As a veteran of at least a couple of hostile work environments, I will, of course, be drawn to any headline reading My Boss is Creating a Hostile Work Environment.
My first thought, while clicking through, was ‘now there’s a sob sister headline if ever.’ And, in fact, it was a Job Sister header for an advice column, the Job Doc Blog, on boston.com.
In the question posed, an HR person (apparently the head of HR) wrote about his/her enfant terrible of a leader:
He yells, swears and uses threatening language as “motivation." He behaves like this with senior leaders, or when meeting with junior level employees. I can’t stand it anymore. He would never be violent, but this is crazy and no one will challenge him.
In response, the Job Doc said:
As the top HR person, it is your responsibility to bring this behavior and the risks it brings to the organization to his attention. I recognize that you may feel you are putting your job on the line by having this conversation, and you probably are. If you have a board of directors, approach the chairman to see if this behavior is visible to the board. Discuss the positive leadership qualities your boss has and the need for a conversation with him; his behavior needs to change to protect the organization. Offer a solution, perhaps this behavior can be changed with the intervention of an executive coach.
Good luck with this one is all I can say.
No one, of course, should have to work in an environment run by tyrannical, psycho bosses, or for an individual psycho boss from hell.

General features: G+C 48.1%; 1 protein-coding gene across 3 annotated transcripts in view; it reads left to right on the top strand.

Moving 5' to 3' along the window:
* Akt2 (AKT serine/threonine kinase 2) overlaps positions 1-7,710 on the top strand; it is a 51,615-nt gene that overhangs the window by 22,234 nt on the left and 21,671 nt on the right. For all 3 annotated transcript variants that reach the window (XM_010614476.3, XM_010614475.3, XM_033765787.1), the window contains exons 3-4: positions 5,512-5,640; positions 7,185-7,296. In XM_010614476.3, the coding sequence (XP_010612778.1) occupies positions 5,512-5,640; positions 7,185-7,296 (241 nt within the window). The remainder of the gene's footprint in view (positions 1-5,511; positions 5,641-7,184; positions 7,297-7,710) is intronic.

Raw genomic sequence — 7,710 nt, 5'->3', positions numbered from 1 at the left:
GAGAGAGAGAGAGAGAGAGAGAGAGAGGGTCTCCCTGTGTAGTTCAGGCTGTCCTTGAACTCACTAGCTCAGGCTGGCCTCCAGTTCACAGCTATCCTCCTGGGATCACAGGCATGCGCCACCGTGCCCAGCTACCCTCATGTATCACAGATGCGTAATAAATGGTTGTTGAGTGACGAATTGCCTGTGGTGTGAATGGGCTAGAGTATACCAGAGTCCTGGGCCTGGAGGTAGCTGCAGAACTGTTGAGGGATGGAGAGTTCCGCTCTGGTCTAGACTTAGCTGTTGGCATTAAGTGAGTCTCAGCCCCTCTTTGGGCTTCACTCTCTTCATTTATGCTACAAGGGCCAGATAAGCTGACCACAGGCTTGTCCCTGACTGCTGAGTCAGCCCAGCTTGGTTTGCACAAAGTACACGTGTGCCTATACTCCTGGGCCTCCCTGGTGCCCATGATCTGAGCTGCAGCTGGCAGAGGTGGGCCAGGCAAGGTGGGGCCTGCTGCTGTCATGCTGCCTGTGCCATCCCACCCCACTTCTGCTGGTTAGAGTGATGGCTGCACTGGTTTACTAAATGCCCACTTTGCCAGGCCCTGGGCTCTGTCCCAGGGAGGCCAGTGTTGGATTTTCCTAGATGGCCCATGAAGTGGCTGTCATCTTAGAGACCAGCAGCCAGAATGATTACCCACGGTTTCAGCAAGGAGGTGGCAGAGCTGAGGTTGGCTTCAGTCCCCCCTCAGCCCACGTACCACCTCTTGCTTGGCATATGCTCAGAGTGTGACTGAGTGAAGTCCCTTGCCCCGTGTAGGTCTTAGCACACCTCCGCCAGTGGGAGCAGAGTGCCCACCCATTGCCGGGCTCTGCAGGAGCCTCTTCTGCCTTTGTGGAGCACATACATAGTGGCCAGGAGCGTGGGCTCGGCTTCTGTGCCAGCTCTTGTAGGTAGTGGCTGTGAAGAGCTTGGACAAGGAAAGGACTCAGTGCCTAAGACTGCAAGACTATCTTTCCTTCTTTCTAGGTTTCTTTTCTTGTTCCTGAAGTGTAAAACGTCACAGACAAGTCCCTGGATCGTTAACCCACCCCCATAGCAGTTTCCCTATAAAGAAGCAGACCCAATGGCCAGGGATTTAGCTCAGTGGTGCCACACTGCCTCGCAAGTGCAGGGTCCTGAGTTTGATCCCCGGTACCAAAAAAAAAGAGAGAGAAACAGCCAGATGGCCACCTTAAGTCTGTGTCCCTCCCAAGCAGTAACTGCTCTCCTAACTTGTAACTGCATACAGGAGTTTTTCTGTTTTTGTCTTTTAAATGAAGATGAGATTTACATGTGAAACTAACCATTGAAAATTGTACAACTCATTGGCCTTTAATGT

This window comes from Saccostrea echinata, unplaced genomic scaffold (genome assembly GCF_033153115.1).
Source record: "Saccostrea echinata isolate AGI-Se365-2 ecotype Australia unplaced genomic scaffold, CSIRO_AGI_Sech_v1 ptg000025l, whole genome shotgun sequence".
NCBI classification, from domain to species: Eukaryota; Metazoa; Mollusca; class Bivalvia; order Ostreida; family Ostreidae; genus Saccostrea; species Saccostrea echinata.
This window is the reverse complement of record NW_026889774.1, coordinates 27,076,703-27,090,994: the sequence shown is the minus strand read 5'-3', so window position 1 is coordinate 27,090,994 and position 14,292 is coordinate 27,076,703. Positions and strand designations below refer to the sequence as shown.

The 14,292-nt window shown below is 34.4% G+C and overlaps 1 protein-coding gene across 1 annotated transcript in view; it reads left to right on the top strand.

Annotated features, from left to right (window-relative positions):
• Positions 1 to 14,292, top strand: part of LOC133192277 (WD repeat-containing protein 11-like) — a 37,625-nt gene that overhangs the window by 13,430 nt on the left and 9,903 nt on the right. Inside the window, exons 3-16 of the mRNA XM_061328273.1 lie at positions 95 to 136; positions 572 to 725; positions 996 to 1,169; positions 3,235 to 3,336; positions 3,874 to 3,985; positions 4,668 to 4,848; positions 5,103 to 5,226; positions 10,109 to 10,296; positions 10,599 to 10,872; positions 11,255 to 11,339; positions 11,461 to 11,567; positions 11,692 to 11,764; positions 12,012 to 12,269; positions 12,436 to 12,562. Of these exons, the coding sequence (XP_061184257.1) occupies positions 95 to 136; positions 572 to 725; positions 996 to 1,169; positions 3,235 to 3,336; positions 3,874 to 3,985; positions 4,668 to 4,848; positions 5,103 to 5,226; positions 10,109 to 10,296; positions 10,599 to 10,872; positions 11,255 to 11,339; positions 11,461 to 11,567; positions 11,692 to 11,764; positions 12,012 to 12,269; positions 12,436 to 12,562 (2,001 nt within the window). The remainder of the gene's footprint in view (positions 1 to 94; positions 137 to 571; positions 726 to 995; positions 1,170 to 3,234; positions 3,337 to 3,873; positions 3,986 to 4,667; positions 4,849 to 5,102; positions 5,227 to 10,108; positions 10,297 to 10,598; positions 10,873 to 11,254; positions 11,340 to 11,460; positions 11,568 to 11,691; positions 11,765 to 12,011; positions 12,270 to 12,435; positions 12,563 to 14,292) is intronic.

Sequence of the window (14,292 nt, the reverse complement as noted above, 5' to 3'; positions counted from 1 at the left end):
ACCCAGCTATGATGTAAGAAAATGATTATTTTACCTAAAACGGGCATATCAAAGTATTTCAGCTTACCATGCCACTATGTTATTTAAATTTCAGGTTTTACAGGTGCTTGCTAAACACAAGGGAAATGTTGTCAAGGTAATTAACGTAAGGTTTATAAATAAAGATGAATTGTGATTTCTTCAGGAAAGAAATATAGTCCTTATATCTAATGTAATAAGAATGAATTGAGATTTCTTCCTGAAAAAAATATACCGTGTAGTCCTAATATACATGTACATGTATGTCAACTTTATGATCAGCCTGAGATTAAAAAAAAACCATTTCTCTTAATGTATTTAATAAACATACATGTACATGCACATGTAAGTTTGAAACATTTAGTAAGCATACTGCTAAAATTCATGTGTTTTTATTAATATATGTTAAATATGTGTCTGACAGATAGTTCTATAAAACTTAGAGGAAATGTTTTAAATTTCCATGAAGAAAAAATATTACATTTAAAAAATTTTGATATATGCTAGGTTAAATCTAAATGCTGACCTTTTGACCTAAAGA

If most of us have avoided the former, we’ve likely run into the latter at some point or another.
Many years ago, when I was a wee broth of a blogger – have I really been doing this for over eight years? Apparently so… – I was inspired by Bob Sutton to write about workplace assholes.
No need to repeat myself, but just seeing the headline reminded me of what was possibly the craziest and most toxic place I ever worked, and the grand poobah of all the psycho bosses I ever worked for.
This was in one of my many waitressing jobs and, while we’re talking about something that happened over 40 years ago, and while the man in charge is long dead (21 years long dead; when in doubt, JFGI), I am choosing not to name names here. If you’re a Bostonian, you can just think Old Boston Tourist Trap. (In fact, I worked at a couple of them.) If you’re not a Bostonian, it probably doesn’t matter.
Anyway, The Boss – as he was unfondly and fake-respectfully referred to – was a complete and utter tyrant: mean, loud, belittling, nasty, irrational, erratic. It sure didn’t help that he was drunk most of the time. It sure didn’t help that he was a massive man who used his considerable heft – he must have been 100 pounds overweight – to intimidate and threaten. And it sure didn’t help his temperament if, as was rumored, he was incapable of having a normal bowel movement and had to go the doctor each week for what was referred to as his Roto-Rooter.
Man, this guy was nuts.
One of his tricks was to change a rule on the fly, and then start screaming at you if you didn’t obey the rule. What he would do was tell the head waitress, who would inform her friends about the new rule, leaving the rest of us out to dry.